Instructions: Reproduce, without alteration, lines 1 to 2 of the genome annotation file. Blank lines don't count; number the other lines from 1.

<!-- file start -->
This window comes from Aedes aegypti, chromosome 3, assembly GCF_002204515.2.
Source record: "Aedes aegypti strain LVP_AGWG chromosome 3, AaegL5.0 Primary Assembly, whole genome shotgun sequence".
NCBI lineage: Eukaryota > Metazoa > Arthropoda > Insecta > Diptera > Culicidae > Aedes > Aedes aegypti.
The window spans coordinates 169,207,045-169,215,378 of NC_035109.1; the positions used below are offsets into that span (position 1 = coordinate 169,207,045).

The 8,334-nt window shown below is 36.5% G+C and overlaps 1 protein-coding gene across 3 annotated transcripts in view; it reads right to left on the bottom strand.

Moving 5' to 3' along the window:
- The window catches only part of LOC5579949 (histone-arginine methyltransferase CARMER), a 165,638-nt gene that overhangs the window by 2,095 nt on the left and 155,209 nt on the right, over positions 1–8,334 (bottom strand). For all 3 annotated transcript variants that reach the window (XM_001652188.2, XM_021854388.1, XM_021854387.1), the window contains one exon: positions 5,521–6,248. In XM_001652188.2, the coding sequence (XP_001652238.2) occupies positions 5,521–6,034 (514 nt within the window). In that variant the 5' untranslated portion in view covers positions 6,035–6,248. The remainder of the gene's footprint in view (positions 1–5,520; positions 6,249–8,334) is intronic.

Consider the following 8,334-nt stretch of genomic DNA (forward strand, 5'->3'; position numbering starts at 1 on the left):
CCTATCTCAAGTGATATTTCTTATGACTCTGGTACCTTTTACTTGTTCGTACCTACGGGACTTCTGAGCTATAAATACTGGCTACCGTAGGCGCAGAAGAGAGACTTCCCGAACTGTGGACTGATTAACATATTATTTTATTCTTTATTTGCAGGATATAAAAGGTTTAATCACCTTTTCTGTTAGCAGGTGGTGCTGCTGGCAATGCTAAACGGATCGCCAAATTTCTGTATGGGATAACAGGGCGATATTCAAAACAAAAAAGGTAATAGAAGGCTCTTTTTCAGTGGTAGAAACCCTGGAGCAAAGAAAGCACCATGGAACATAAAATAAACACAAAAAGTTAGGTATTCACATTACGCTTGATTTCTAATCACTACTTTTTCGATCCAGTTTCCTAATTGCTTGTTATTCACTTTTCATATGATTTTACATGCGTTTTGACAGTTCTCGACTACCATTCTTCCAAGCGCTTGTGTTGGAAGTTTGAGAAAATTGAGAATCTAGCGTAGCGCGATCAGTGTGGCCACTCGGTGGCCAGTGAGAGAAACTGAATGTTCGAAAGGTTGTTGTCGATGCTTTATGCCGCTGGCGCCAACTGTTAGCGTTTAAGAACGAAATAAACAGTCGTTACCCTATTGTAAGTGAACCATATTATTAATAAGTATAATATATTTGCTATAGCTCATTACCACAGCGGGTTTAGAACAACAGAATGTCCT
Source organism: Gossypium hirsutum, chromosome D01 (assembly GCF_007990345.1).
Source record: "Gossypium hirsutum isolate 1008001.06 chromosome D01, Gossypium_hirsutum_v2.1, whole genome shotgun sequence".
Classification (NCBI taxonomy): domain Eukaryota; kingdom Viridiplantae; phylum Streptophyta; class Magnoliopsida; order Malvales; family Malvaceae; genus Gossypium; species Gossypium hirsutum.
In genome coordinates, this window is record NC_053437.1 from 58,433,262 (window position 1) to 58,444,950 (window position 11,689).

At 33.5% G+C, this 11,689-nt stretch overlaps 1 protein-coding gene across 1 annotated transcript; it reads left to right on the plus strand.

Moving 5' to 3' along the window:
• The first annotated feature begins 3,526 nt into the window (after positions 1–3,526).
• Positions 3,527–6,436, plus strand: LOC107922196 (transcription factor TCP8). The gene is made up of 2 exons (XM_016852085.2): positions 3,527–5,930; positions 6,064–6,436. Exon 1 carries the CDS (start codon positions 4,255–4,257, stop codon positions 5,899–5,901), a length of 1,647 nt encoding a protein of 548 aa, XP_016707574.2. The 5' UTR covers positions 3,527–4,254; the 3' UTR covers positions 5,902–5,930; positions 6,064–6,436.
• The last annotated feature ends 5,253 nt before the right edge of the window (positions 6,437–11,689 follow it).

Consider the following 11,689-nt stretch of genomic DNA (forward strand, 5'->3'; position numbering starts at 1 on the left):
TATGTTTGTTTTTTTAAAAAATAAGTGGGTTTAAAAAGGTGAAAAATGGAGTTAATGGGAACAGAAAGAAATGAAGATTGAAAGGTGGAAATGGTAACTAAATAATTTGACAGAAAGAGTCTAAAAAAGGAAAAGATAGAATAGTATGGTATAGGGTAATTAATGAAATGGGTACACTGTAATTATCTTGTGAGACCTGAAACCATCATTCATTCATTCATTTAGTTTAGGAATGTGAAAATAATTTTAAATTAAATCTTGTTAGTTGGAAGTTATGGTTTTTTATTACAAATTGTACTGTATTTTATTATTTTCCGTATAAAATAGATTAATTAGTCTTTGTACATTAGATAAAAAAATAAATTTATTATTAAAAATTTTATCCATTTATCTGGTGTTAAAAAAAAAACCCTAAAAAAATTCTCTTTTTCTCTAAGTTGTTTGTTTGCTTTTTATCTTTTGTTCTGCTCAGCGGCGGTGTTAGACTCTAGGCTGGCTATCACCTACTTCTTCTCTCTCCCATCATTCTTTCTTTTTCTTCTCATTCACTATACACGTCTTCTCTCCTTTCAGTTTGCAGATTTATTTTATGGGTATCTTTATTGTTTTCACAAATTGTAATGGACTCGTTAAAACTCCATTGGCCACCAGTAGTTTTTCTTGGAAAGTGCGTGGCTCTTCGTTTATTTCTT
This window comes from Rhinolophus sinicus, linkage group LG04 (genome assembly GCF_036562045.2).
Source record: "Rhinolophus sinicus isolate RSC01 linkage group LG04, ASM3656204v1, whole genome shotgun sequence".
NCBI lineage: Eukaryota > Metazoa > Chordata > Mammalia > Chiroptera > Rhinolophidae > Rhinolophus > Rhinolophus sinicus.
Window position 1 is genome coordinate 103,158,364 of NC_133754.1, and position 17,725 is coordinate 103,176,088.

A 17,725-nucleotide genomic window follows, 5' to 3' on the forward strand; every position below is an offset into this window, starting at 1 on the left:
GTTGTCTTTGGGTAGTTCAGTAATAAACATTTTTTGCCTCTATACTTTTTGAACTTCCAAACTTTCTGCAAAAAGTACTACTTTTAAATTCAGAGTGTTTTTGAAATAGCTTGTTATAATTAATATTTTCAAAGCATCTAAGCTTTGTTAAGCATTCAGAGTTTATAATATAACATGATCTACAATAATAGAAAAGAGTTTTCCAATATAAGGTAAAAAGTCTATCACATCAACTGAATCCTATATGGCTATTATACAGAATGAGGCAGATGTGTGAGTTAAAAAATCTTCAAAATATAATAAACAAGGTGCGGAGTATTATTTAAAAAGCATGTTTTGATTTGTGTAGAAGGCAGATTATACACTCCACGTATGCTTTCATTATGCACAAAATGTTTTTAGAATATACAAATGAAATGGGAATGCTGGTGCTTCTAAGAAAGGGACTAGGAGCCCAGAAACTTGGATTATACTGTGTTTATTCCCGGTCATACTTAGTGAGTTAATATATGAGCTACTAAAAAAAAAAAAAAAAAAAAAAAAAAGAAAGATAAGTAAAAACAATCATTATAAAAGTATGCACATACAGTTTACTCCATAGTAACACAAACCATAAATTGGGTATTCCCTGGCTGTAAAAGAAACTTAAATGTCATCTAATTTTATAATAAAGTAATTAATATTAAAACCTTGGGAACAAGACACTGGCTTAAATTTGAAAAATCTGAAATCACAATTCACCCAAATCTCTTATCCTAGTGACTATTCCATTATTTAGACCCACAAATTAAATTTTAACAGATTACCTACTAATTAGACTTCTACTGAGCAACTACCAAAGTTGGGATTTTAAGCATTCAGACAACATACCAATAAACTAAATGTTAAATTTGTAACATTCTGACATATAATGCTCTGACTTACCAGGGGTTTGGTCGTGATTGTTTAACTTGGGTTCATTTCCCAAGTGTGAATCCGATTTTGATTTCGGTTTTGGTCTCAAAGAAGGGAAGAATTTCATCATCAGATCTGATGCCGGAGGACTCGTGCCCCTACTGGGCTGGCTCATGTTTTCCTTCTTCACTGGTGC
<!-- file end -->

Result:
This window comes from Aedes aegypti, chromosome 3, assembly GCF_002204515.2.
Source record: "Aedes aegypti strain LVP_AGWG chromosome 3, AaegL5.0 Primary Assembly, whole genome shotgun sequence".